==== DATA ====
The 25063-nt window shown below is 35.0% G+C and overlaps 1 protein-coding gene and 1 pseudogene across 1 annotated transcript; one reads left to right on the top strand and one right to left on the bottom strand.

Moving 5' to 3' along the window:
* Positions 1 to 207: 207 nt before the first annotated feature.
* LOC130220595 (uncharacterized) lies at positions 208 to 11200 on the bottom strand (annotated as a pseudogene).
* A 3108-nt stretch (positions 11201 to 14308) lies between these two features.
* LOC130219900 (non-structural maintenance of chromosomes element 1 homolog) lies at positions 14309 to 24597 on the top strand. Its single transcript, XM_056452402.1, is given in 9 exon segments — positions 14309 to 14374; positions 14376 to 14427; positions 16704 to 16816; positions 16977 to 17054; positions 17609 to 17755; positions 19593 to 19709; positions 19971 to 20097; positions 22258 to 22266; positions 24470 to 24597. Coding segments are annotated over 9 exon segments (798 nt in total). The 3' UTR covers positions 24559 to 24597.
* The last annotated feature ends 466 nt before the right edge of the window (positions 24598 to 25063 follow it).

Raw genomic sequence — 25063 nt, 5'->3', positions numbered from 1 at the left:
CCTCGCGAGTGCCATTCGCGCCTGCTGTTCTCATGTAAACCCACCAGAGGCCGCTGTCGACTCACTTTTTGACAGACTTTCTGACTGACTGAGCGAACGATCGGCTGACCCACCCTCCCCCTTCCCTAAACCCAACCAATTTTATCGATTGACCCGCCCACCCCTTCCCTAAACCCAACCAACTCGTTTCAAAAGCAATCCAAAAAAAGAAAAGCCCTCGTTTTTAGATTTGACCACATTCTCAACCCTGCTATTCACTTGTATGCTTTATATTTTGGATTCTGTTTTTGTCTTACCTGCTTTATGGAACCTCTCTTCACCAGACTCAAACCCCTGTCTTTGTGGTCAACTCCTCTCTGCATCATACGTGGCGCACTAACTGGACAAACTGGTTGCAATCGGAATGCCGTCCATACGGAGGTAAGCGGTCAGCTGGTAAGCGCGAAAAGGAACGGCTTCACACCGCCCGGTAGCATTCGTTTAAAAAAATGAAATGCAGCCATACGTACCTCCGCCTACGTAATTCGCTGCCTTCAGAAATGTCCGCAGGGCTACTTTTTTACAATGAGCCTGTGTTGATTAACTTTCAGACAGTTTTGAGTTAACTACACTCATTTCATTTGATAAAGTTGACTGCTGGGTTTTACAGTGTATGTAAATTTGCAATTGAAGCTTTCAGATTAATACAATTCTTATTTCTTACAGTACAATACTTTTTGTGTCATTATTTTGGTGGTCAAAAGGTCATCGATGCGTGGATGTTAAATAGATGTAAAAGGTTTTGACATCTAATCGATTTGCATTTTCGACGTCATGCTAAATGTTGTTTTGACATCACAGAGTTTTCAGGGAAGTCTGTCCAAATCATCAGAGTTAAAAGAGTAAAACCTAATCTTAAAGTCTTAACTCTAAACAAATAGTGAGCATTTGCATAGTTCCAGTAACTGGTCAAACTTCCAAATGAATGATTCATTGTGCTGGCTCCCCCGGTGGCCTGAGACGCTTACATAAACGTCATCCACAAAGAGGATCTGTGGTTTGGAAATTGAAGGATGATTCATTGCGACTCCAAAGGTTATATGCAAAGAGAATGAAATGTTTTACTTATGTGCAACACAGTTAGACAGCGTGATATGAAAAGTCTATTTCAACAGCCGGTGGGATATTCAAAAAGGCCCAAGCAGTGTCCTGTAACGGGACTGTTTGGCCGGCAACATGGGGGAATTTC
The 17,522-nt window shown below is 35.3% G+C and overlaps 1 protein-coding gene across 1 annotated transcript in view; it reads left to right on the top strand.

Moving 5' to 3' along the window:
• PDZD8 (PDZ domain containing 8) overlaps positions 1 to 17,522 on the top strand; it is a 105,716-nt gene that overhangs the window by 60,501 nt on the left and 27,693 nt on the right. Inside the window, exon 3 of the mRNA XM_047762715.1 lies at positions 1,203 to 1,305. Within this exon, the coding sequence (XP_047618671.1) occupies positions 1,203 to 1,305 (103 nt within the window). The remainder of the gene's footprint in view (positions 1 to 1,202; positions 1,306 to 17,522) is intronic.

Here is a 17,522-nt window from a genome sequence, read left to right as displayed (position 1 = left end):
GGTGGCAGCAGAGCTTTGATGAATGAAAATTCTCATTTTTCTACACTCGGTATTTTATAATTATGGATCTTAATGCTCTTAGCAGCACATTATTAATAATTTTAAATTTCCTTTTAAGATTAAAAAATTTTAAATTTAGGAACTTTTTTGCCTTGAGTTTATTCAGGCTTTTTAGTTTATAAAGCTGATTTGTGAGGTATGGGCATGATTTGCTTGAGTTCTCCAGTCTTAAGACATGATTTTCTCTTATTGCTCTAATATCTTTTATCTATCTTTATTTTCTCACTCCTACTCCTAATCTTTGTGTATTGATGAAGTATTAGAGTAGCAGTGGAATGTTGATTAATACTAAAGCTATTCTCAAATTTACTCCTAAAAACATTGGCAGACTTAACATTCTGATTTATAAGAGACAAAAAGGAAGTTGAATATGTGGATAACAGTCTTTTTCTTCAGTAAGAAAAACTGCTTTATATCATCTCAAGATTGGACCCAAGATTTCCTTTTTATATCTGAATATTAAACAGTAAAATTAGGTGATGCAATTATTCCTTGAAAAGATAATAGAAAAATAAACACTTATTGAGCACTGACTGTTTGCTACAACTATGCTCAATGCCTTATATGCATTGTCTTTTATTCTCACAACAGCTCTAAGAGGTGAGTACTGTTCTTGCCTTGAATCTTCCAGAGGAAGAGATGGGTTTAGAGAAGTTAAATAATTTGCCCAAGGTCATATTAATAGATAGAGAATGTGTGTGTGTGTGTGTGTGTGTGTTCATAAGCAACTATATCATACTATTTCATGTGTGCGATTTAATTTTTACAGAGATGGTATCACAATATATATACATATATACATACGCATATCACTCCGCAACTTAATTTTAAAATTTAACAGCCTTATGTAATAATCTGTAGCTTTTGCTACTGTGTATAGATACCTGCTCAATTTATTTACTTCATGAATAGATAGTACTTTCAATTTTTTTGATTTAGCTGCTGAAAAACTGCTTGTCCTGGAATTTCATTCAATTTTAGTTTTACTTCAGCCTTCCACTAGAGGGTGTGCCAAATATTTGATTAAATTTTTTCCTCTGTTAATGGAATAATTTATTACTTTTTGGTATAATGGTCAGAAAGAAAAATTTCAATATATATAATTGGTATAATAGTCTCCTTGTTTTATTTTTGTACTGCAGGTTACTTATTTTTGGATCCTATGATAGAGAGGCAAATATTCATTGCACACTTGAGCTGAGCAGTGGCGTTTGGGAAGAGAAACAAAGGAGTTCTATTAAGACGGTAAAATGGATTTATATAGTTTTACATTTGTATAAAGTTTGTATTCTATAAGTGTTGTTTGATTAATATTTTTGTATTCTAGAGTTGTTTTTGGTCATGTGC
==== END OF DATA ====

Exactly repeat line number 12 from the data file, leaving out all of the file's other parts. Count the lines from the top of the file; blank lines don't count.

• PDZD8 (PDZ domain containing 8) overlaps positions 1 to 17,522 on the top strand; it is a 105,716-nt gene that overhangs the window by 60,501 nt on the left and 27,693 nt on the right. Inside the window, exon 3 of the mRNA XM_047762715.1 lies at positions 1,203 to 1,305. Within this exon, the coding sequence (XP_047618671.1) occupies positions 1,203 to 1,305 (103 nt within the window). The remainder of the gene's footprint in view (positions 1 to 1,202; positions 1,306 to 17,522) is intronic.